The First Moment of Truth

The First Moment of Truth


By Dr. R. Andrew Hurley
Contributing Editor, Packaging World

The First Moment of Truth

  • 70% of decisions are made in the store

  • 28% of shoppers with a plan still leave brand decision to the store environment

  • 10% of shoppers will switch brands in the store

  • 20% of shoppers buy impulsively in categories they had no intention purchasing in

What does this all mean? That attention is critical. Unseen is unsold, and if your packaging does not grab and hold attention, the probability of a favorable decision to select your offering approaches zero. Imagine the last time you were in a retail store looking for a new product; how did you make the decision of what to purchase?

As a brand owner, you need to understand the subconscious decision processes going on in the consumer’s mind that ultimately lead to a final decision.

The First Moment of Truth is when consumers are ready to buy and are zoomed in on your product category. How do you entice the subconscious of consumers to choose your product over competitors? The underutilized answer is packaging. Package design is essential to communication with the subconscious. Through a multitude of consumer research studies, we have found that the First Moment of Truth in retail is influenced more by packaging than many brands had before thought possible.

It’s critical for brands to fully understand the product category from a consumer standpoint to be able to optimize for the retail environment. For example, if your product sits in an unfavorable position on the shelf, don’t sweat it. Did you know that good design can impact the time to find a package? You can employ a quantitative assessment of your packaging to learn how to drive attention your way. Some product categories are established as habitual purchases where consumers rarely change brands, but other categories are affected by small details that can influence purchase behavior. Your package, encompassing your choice of labeling, material, and branding, influences the subconscious of consumers at the shelf.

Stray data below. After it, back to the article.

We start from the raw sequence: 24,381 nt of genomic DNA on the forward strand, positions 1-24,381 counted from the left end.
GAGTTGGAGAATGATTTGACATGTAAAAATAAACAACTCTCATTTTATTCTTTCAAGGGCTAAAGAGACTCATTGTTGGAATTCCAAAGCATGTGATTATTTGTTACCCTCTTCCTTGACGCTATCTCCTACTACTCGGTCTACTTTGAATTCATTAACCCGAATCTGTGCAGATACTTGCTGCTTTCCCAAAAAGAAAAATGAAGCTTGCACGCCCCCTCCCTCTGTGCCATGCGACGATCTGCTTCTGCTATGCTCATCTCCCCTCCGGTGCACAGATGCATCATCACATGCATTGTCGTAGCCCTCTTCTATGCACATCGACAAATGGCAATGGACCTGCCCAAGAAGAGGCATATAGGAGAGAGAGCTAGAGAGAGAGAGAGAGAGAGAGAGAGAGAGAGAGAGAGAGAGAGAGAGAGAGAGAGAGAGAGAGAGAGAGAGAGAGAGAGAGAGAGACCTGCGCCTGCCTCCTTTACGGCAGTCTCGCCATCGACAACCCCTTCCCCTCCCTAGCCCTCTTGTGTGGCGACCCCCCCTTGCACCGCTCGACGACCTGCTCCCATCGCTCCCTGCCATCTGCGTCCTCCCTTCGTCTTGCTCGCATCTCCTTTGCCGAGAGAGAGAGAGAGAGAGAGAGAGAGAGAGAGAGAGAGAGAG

Unseen is unsold

It’s obvious that unseen products are unsold, but the message can be applied at a much deeper level. We have conducted dozens of research studies on the effects of physical product disclosure, and the results overwhelmingly demonstrate that viewable products sell. Consumers purchase packages that show the product inside more frequently than the same packaging without the benefit of product display. Product visibility is critical for package optimization in the retail store. Are you more likely to buy a kitchen utensil after holding it? A suit after after trying it on for size? Think about the difference it makes when you get the chance to see desserts versus just reading the menu. As marketers, we tend to focus on market trends and on our competition more frequently than on the consumer and their need for attention and understanding.

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